The Weird Western Myth of the "Happy Poor"

Saturday, June 21, 2014

After finishing my teaching contract in South Korea, I resolved to get serious about finally launching a (paid) career in global health and started applying for international health jobs in earnest. One of those positions included the Global Health Corps fellowship. Despite my lack of Ivy-league degrees and unpaid internships (because not all of us have money trees growing in the backyard), my French ability is usually attractive to international recruitment programs, so I made it to the semi-final stage in my application for a position with a radio program based in Bujumbura, Burundi. One of my good friends from university, who is currently working in China, was delighted when I told her about my pending phone interview (which contrasted sharply with my family's shock and disdain that I would even consider taking a job in Africa, but I digress). "There is a small Burundian expat community here, and they are wonderful people. A couple of my friends even went to Burundi to visit their families, and they had a great time. The people there are very poor, but they are genuinely happy."

Now, my friend is not a development professional, so I don't hold the comment against her - she was only relaying what some fellow expats had shared with her, after all. But I had to bite my tongue, because these kinds of comments irritate the hell out of me. Not only is it simply not true, but it's demeaning to "the poor" in a way that I couldn't quite articulate until I came across this blog:
Poverty is not just the lack of wads of cash. It is the lack of options, choices, autonomy. It often means disease, children dying young, lack of education, illiteracy, hunger, hard labor, oppression. I don’t know many people in these circumstances for whom ‘happy’ is the primary appropriate adjective.
That the poor are happy is an easier narrative to swallow than that the poor are desperate and will flash a smile, a good attitude, and gratitude when the rich westerner has come around to offer something of short-term benefit.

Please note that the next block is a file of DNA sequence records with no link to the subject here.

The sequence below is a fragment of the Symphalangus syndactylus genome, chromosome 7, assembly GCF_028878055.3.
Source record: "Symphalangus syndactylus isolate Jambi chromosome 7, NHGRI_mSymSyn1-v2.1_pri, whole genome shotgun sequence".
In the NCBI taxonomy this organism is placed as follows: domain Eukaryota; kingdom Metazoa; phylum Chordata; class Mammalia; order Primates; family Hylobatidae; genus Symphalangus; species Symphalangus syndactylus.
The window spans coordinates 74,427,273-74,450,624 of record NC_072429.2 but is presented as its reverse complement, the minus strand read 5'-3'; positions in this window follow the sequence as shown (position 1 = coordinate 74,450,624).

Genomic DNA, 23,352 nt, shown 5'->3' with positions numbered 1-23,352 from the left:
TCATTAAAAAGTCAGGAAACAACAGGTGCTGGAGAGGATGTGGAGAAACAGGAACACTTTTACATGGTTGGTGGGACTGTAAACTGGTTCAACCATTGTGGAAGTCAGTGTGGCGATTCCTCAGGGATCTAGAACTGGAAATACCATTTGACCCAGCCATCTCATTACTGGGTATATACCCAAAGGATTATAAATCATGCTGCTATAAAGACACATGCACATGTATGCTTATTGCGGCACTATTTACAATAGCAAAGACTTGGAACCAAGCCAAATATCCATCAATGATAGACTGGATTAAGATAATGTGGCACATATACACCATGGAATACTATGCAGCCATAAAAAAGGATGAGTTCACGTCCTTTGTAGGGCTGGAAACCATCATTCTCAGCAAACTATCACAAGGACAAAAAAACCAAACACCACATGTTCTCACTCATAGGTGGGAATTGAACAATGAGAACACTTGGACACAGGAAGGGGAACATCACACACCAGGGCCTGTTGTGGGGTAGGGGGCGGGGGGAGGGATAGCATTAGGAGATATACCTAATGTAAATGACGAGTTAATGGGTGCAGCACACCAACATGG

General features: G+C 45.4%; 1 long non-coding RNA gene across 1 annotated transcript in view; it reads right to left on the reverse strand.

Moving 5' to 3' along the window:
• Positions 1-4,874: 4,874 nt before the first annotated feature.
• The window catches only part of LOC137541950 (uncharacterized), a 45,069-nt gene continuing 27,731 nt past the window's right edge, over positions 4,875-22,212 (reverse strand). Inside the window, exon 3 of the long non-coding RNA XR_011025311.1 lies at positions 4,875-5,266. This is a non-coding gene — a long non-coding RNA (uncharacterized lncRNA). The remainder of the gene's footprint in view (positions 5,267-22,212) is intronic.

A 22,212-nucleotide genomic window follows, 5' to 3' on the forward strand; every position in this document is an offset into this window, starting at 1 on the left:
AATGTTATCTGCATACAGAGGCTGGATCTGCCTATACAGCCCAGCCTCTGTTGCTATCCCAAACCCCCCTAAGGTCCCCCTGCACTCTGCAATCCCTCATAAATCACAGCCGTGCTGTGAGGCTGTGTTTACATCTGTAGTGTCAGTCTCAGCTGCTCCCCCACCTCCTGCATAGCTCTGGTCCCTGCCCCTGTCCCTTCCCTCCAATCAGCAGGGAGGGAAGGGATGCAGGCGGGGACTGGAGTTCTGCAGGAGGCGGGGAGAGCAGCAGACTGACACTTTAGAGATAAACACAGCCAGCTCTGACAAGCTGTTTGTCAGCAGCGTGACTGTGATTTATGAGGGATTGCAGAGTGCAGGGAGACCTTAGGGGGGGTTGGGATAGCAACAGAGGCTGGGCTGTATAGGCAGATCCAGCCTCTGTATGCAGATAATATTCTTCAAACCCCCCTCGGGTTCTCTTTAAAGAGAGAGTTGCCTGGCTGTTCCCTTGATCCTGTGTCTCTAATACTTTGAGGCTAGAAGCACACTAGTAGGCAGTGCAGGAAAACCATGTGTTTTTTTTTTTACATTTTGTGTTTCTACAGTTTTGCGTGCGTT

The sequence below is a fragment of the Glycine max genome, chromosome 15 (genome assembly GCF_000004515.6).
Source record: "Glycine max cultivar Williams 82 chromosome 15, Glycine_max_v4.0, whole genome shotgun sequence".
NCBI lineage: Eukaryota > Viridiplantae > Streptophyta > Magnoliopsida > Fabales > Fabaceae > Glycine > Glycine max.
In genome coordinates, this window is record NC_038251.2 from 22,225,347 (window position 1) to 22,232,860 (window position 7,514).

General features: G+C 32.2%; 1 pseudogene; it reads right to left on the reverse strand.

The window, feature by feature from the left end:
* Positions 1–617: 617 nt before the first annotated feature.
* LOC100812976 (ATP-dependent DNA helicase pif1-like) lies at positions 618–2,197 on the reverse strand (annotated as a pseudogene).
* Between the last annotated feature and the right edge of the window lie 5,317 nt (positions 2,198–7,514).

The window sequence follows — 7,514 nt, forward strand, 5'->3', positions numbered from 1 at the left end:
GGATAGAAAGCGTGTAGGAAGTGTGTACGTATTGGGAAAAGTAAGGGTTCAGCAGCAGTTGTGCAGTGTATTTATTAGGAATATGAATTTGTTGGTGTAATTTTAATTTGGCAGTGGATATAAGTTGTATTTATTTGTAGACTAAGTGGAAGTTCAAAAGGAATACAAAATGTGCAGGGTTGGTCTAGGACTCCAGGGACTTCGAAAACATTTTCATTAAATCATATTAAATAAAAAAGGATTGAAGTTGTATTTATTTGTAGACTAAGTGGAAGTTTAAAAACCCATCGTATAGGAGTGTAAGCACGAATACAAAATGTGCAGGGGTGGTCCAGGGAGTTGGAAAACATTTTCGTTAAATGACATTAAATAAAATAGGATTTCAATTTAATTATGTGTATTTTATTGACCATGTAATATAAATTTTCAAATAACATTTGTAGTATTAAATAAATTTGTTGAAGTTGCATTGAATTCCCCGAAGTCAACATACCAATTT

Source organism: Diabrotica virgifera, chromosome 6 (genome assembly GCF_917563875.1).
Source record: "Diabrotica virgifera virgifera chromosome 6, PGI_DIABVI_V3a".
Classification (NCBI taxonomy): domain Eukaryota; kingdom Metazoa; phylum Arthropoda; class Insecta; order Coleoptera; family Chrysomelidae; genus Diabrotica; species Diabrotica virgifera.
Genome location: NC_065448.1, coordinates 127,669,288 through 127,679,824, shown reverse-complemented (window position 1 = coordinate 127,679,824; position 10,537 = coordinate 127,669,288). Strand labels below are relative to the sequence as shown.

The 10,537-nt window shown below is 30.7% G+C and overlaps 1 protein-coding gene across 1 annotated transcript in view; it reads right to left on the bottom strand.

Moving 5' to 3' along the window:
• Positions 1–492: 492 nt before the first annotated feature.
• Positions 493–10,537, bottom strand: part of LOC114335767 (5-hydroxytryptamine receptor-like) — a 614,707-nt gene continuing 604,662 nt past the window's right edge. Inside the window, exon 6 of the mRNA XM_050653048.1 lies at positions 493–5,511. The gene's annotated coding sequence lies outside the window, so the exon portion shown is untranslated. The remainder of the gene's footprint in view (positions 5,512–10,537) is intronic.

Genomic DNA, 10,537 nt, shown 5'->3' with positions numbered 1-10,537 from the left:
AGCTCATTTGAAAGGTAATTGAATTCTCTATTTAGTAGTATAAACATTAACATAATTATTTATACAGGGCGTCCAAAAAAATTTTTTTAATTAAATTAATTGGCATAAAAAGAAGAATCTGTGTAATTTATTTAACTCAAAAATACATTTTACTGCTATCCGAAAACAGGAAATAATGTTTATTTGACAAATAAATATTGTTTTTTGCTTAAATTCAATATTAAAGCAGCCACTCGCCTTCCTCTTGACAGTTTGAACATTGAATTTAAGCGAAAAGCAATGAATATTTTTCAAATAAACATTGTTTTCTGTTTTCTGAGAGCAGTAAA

The other, more nuanced and complicated narrative is that the poor have beautiful smiles and wonderful senses of humor because they are human and fabulously diverse.
Interestingly, when I shared the above blog with the same friend, she made some commentary that was quite profound:
I think what bothers me more than this phrase is when people refer to "the poor." It implies that being poor is not just about how much money you have right now, but a class distinction that is part of WHO YOU ARE. In assigning this as an identity, rather than a condition, it necessarily implies that it can't be changed. It implies an inferior state of being, construing an an imbalance of power in Talking about the "the poor" is alienating--to say that you automatically separate yourself from "those people," and lets face it, the honest truth is that for the majority of people in the world, we have all been "the poor" at some point or other in our lives.
It drives home the point that most people who make these types of comments do it unconsciously - they are just ignorant and, when pushed, are capable of being better. We as a community of development professionals just need to do more of making people aware of ingrained attitudes so they can change them.

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